The work Christmas party
Christmas parties adhere to the same tax obligations that entertainment incurs throughout the year. Social functions may result in income tax, goods and services tax (GST), and fringe benefits tax (FBT).
Christmas party expenses are income tax deductible only to the degree that these expenses are subject to FBT. This means that any costs exempt from FBT cannot be claimed as an income tax deduction. Also, the costs of entertaining clients do not acquire FBT, therefore they are not income tax deductible.
Costs, such as food and drink, are exempt from FBT if the Christmas party is on a working day, at your business premises, and the entertainment is for current employees. This is called a property benefit exemption and excludes associates (employees’ spouses or partners and children).
Minor benefits are exempt. A minor benefit is not a reward for services, it is “irregular” or “infrequent”, and has a notional taxable value of less than $300 (inclusive of GST).
Other benefits, such as gifts at a Christmas party, are separate minor benefits and generally the $300 threshold applies separately to each benefit provided.
Entertainment benefits – illustrated
A company invites employees, their associates, and clients to a Christmas party held in Melbourne during the working week at the business premises. The company supplies catering and also pays for taxi travel home after the party. These costs are $125 per person.
Even though this is classified as entertainment by the ATO a variety of exemptions apply.
Catering provided to employees is exempt from FBT because the party is at the business premises, on a working day. For employees, taxi travel directly to or home from the workplace is also exempt from FBT.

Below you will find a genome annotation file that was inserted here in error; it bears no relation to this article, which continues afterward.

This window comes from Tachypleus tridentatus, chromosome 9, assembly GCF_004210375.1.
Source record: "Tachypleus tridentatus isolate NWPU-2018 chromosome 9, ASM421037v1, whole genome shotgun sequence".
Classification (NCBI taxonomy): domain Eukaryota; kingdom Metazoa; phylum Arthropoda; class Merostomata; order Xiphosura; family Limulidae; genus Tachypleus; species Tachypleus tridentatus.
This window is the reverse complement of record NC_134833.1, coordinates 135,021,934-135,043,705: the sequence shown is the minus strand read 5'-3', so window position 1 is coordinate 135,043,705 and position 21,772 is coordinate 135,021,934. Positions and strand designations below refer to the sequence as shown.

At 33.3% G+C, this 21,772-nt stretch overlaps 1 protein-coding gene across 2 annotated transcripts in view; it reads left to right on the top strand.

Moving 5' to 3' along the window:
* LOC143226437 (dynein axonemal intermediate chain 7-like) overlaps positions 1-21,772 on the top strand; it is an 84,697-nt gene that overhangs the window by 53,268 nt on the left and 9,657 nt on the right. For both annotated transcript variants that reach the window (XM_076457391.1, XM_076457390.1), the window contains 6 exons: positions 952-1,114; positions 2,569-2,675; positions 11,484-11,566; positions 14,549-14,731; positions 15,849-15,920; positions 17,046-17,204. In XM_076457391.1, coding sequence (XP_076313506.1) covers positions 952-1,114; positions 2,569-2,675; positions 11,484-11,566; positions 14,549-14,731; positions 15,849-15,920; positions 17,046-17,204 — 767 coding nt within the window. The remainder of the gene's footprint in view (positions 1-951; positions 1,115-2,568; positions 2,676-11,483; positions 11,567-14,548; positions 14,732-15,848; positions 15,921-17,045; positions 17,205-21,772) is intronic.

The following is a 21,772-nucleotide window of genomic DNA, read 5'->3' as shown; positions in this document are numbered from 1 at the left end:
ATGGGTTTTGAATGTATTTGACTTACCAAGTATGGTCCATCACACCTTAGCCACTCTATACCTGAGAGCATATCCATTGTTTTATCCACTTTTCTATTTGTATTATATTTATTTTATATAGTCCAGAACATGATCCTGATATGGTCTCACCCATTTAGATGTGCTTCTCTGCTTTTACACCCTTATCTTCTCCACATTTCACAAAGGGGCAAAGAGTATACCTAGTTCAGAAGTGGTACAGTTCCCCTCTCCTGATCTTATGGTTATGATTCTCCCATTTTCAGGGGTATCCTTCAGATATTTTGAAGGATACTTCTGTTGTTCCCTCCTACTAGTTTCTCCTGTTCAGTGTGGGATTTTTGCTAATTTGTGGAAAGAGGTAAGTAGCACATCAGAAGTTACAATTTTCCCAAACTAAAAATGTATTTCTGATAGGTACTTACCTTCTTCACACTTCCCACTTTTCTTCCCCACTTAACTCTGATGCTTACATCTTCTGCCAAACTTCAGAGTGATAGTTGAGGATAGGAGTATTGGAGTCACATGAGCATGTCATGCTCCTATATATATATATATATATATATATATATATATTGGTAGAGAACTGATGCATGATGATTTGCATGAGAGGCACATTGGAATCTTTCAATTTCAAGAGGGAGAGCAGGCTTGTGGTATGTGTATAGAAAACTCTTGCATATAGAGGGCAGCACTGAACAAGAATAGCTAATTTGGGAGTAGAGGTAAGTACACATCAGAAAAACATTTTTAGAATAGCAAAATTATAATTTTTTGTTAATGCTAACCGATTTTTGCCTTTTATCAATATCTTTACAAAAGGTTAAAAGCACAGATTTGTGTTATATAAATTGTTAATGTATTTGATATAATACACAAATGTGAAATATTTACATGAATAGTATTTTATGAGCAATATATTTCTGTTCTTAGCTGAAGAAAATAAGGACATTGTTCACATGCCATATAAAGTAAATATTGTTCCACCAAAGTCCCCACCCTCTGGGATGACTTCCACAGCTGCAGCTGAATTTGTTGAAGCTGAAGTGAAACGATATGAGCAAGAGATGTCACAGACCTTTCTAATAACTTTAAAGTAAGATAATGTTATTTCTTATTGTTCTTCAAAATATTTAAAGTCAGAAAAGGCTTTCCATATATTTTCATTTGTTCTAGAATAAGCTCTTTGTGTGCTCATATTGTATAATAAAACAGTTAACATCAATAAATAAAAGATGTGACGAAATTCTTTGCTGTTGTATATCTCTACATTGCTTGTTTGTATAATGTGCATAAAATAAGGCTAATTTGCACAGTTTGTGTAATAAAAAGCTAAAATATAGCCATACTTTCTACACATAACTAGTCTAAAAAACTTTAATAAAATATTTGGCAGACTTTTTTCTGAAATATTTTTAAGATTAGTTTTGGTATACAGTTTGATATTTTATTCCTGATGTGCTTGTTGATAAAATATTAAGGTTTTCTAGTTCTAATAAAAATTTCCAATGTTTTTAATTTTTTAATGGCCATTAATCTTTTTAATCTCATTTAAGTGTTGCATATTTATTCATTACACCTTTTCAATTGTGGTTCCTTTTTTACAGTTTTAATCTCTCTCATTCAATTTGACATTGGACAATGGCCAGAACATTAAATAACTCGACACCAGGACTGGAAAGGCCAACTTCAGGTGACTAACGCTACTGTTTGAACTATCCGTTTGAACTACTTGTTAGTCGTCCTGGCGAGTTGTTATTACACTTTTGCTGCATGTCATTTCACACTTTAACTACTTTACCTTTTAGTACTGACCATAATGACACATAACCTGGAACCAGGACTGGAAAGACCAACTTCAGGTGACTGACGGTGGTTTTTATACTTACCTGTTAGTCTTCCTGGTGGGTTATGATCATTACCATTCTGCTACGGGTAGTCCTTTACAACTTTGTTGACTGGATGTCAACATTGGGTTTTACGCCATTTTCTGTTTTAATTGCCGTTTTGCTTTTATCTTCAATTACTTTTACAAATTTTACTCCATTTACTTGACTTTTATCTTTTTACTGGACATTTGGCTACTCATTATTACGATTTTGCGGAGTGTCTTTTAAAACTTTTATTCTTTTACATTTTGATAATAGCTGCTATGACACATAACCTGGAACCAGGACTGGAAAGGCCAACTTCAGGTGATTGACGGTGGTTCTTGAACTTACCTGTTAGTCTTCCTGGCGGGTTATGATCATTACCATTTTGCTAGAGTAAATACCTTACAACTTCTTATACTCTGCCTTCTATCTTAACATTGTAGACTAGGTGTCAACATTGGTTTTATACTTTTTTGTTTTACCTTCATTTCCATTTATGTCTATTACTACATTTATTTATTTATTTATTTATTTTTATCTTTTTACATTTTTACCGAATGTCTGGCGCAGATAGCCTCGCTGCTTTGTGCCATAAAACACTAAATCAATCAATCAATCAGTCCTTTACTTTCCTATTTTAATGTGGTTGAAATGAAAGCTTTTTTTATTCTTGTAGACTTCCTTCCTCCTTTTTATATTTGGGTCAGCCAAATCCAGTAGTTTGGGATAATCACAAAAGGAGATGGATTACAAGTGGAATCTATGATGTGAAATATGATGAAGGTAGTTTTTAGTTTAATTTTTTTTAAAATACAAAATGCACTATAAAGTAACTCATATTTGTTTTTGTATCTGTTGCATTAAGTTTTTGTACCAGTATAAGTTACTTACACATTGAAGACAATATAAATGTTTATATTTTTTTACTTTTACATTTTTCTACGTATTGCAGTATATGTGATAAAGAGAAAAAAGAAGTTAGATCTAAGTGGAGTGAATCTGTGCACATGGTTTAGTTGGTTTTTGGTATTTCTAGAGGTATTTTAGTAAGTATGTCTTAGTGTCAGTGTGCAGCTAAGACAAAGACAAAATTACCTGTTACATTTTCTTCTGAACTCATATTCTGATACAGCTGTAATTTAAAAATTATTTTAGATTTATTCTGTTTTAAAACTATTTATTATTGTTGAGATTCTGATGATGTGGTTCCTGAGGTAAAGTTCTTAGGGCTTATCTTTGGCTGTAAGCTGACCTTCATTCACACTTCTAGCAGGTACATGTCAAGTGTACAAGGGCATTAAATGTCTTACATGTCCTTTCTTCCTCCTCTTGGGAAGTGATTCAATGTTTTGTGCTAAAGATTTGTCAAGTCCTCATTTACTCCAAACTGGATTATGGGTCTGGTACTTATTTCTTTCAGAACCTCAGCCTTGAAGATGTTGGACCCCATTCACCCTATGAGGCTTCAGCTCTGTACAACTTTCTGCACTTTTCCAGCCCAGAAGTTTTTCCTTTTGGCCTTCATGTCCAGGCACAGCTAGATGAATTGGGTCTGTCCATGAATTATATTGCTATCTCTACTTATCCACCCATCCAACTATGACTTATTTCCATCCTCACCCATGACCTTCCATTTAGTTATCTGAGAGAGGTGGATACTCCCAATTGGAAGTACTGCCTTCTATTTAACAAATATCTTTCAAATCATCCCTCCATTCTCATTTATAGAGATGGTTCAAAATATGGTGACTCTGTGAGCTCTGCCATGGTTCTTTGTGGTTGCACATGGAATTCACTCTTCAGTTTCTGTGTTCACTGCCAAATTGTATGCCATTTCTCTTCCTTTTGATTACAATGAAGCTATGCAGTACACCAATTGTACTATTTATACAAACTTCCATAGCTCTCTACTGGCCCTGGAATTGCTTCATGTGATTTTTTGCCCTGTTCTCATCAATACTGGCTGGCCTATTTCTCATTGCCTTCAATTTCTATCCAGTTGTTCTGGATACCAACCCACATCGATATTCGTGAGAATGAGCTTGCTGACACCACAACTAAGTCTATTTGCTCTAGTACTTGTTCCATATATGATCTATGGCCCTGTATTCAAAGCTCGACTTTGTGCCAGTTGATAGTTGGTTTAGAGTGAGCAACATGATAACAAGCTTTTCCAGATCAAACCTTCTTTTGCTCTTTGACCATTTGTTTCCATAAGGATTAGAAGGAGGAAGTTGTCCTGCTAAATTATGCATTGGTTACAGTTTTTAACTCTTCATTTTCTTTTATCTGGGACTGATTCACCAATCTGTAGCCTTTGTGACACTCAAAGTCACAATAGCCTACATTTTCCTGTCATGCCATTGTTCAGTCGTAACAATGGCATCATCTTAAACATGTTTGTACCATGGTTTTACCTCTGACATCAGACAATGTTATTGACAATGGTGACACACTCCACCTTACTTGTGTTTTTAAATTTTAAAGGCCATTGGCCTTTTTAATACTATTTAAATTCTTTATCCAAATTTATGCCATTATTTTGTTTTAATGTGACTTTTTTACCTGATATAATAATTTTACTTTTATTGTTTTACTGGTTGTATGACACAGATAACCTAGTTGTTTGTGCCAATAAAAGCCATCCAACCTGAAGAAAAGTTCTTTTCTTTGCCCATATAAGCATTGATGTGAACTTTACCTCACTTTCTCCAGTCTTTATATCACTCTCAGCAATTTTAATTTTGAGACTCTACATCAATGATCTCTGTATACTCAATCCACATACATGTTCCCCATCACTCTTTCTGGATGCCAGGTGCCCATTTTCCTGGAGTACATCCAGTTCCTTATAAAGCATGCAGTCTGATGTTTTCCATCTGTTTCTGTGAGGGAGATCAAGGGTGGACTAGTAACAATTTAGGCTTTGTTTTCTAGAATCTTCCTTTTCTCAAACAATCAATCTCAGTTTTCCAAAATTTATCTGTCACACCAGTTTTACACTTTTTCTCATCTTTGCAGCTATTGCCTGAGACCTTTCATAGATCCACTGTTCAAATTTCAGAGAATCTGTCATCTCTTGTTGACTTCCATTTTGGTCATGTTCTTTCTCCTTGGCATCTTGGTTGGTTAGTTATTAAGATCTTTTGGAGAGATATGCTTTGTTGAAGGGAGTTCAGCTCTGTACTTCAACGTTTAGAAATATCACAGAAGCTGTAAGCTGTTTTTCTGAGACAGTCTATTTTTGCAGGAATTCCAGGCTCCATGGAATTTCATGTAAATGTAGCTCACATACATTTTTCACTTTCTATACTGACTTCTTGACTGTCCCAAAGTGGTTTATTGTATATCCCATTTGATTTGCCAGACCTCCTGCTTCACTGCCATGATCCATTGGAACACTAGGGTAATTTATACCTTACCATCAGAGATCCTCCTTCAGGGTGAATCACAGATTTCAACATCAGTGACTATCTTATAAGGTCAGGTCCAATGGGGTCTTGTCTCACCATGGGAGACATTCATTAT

The catering and taxi travel directly home paid by the company for associates is exempt FBT because of the minor benefits exemption.
There is no FBT on benefits given to clients.
Where an employer pays for a taxi to and from a venue which is not the business premises only the trip to the venue is exempt FBT. If the employer values the meal entertainment on an actual basis an employee’s taxi fare home may be exempt FBT under the minor benefits exemption. Taxi fares for either employee’s spouses or partners and their children are excluded from the minor benefits exemption.
Alternative forms of transportation to the venue provided by the employer are subject to
FBT. If the threshold is not exceeded a minor benefit exemption for this benefit may be available.
Unless the minor benefit exemption applies, gifts for employees or their associates are generally a property fringe benefit and incur FBT. If the minor benefits exemption apples, all benefits relating to the Christmas party should be considered separately. Gifts given at the party, for example hampers and wine, should be viewed separately as the minor benefits exemption may apply to these benefits. Gifts for clients are exempt from FBT and may also be deductible. Even if the gift is a “minor benefit” deductibility may still be applicable.
For example, an unopened bottle of alcohol is considered a property benefit as the entertainment commences after the cap is removed. This means income tax deductibility and entitlement to input tax credits (ITC) for the cost of the gifts relies on whether they are considered to be “entertainment”. Therefore, an ITC is only available to the extent that the expense incurred is deductible.
The out goings for gifts to clients or former clients are generally deductible as their purpose is for producing future assessable income. But, an outgoing is not deductible if it relates to gaining exempt or non-assessable non-exempt income, is of a capital nature, or where income tax law prohibits its deductibility.
Hillyer Riches Management Pty Ltd , accountants and advisors located in Caulfield, is a Corporate Authorised Representative (No 466483) of Capstone Financial Planning Pty Ltd. ABN 24 093 733 969. AFSL / ACL No. 223135.This document contains general advice only and is not personal financial or investment advice. Also, changes in legislation may occur frequently. We recommend that our formal advice be obtained before acting on the basis of this information.